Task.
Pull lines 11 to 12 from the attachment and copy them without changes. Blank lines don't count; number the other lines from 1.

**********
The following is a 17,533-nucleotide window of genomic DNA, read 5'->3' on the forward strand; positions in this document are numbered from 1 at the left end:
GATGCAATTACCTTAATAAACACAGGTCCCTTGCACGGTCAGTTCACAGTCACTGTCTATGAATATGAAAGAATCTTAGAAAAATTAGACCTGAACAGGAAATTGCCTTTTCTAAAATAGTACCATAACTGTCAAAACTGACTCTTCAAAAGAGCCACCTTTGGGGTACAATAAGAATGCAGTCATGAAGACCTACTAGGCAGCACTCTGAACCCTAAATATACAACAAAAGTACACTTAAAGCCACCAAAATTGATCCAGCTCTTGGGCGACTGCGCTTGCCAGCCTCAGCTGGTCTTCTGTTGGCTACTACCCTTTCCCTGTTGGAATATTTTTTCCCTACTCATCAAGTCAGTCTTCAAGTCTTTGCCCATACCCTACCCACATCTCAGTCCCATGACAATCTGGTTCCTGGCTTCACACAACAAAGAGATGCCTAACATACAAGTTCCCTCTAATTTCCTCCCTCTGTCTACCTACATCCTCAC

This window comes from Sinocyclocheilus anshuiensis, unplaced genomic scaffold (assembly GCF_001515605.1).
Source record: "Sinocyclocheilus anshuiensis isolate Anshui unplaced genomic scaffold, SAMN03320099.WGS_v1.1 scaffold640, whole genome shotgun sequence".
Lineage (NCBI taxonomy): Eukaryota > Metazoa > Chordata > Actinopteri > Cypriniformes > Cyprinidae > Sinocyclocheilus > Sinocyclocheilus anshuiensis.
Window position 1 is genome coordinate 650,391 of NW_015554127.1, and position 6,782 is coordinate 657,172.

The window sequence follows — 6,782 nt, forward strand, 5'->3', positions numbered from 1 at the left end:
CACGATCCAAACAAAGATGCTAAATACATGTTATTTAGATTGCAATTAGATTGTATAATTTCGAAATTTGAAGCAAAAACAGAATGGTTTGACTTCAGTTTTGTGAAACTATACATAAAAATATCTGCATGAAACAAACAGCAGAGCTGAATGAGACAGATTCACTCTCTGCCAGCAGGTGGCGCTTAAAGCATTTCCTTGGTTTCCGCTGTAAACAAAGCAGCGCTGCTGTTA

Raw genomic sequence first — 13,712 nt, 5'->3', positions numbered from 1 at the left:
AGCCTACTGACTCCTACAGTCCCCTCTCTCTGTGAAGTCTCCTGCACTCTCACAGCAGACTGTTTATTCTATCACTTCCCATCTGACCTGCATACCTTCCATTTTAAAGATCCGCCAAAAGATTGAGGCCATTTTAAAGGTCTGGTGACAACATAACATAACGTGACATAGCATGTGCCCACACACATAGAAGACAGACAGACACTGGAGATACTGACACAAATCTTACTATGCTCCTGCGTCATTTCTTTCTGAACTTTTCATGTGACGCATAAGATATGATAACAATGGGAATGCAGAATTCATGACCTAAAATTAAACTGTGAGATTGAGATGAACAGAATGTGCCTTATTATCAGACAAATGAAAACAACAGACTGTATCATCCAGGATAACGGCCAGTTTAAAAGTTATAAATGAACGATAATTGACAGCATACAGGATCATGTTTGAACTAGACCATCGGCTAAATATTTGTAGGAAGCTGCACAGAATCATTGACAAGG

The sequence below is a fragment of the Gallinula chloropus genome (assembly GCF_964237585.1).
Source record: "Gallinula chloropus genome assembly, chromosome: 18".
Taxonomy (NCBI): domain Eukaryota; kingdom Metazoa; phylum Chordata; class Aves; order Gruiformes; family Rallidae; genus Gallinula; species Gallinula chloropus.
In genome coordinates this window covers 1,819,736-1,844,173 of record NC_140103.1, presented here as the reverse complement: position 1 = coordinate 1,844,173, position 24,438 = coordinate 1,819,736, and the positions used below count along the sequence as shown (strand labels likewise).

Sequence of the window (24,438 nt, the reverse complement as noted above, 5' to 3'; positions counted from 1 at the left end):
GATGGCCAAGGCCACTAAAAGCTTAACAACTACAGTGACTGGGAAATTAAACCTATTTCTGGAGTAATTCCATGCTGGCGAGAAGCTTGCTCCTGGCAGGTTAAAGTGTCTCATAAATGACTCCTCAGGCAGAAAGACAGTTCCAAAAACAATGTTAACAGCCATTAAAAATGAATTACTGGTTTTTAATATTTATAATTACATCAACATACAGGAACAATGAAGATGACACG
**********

The sequence below is a fragment of the Gallinula chloropus genome (assembly GCF_964237585.1).
Source record: "Gallinula chloropus genome assembly, chromosome: 18".